MAYOR Tom Tate is assuring residents they are safe amid rising concerns about the safety of the chemicals used to spray mosquitoes across the Gold Coast.
Council is ‘fogging’ several suburbs around the northern Gold Coast at the moment due to a drastic increase in mosquitoes brought on by prolonged high tides and the wet weather.
Mayor Tom Tate has ensured residents that mosquito treatments being adopted by the City are approved under national standards.
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“I can say to the people of the Gold Coast that we have used the pesticides under Australian standards. There is no scientific proof that there is any harm to animals, cats and dogs or humans,” Cr Tate said.
“I know that people who live up in the northern area would want the spraying of mosquitoes to happen.”
A number of residents have raised concerns about the health safety of the mist used in spraying after Councillor Peter Young took to his Facebook page and ABC Radio on Wednesday morning to raise the issue.
“A lot of people have raised legitimate concerns about health impacts and form what I understand this is a chemical its going to have impacts. It’s designed to kill insects,” he said on ABC Radio Gold Coast.
“My warning to people, and its just mine, is take caution.”
“Take protective measures. this program will continue throughout the city in the coming weeks If people have got dogs and cats outside put them inside for the night.”
“You wouldn’t want to go walking through the fog and, in my opinion, you wouldn’t want your birds out in the aviary while that’s occurring,”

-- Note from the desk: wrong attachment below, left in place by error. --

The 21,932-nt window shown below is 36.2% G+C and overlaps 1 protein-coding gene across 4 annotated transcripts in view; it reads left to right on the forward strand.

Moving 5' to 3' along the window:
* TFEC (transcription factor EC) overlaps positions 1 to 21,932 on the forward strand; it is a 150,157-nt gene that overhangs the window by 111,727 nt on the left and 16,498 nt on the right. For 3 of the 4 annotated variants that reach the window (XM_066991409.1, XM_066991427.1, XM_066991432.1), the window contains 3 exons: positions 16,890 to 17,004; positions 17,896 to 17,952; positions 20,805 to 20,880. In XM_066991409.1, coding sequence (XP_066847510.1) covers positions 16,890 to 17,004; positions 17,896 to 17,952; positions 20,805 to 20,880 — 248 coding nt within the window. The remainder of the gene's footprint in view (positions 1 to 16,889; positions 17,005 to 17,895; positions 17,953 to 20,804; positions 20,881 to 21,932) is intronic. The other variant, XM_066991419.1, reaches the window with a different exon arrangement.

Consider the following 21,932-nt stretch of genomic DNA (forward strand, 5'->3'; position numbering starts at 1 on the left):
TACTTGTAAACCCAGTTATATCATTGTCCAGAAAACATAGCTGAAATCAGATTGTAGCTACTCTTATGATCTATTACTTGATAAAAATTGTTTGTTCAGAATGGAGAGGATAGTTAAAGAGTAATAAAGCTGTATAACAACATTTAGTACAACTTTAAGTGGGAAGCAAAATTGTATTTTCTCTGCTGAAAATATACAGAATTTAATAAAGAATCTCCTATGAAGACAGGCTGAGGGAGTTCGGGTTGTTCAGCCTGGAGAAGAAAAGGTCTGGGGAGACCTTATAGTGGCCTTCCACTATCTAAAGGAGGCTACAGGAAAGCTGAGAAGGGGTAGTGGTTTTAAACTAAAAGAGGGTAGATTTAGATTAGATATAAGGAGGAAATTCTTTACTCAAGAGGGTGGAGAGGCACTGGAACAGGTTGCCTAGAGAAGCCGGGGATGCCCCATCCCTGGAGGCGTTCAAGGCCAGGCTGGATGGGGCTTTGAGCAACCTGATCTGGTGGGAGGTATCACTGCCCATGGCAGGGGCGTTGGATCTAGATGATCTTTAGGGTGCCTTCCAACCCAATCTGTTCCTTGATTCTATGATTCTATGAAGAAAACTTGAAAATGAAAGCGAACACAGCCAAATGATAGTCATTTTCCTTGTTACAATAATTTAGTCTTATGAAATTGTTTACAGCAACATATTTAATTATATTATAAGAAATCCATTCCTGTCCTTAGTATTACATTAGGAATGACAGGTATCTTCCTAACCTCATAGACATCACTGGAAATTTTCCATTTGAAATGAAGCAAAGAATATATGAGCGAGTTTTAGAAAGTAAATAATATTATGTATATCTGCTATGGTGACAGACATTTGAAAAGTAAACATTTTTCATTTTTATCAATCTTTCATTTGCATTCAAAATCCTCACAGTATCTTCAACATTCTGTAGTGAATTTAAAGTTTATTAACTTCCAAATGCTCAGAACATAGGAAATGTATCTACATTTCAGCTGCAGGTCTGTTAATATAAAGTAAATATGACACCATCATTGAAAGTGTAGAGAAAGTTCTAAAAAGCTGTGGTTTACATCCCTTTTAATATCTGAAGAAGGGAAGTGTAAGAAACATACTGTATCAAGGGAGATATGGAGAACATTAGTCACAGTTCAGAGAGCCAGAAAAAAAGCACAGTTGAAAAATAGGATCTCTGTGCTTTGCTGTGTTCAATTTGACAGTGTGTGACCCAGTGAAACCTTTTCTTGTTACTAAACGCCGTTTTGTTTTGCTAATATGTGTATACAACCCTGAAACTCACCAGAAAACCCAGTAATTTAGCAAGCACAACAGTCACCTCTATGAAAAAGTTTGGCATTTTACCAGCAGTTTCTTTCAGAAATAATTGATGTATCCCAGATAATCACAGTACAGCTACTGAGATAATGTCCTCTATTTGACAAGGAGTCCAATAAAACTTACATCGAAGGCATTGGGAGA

Mayor Tate said the Councillor’s comments were disappointing.
“Our hotline is going off for no reason whatsoever,” Mayor Tate said.
“I am disappointed a councillor has caused distress by publishing personal views about the process on his Facebook site,” he said.
“These comments can leave the impression that the processes we adopt may put people at some health risks. There is zero evidence to support that.
“The councillor later went on air to reiterate his personal views. These views are simply not supported by the national body.”
Mayor Tate said the facts are:
* The City’s fogging program is in line with APVMA (Australian Pesticides and Veterinary Medicines Authority) guidelines, the national statutory body in this field.
* There are no direct health risks when the program is undertaken as per the guidelines
* Dogs, cats or birds are at not risk.
* Locations where mosquito fogging is being undertaken can be found at the City’s alerts page http://news.goldcoast.qld.gov.au/alert-section
Mayor Tate said Council’s Pest Management Team has significantly increased mosquito control activities over the last fortnight, particularly in the northern suburbs.
“While mosquito numbers are starting to decrease, areas in northern Gold Coast remain the worst affected,” he said.
“We will keep spraying until we see mosquito numbers return to an acceptable level.”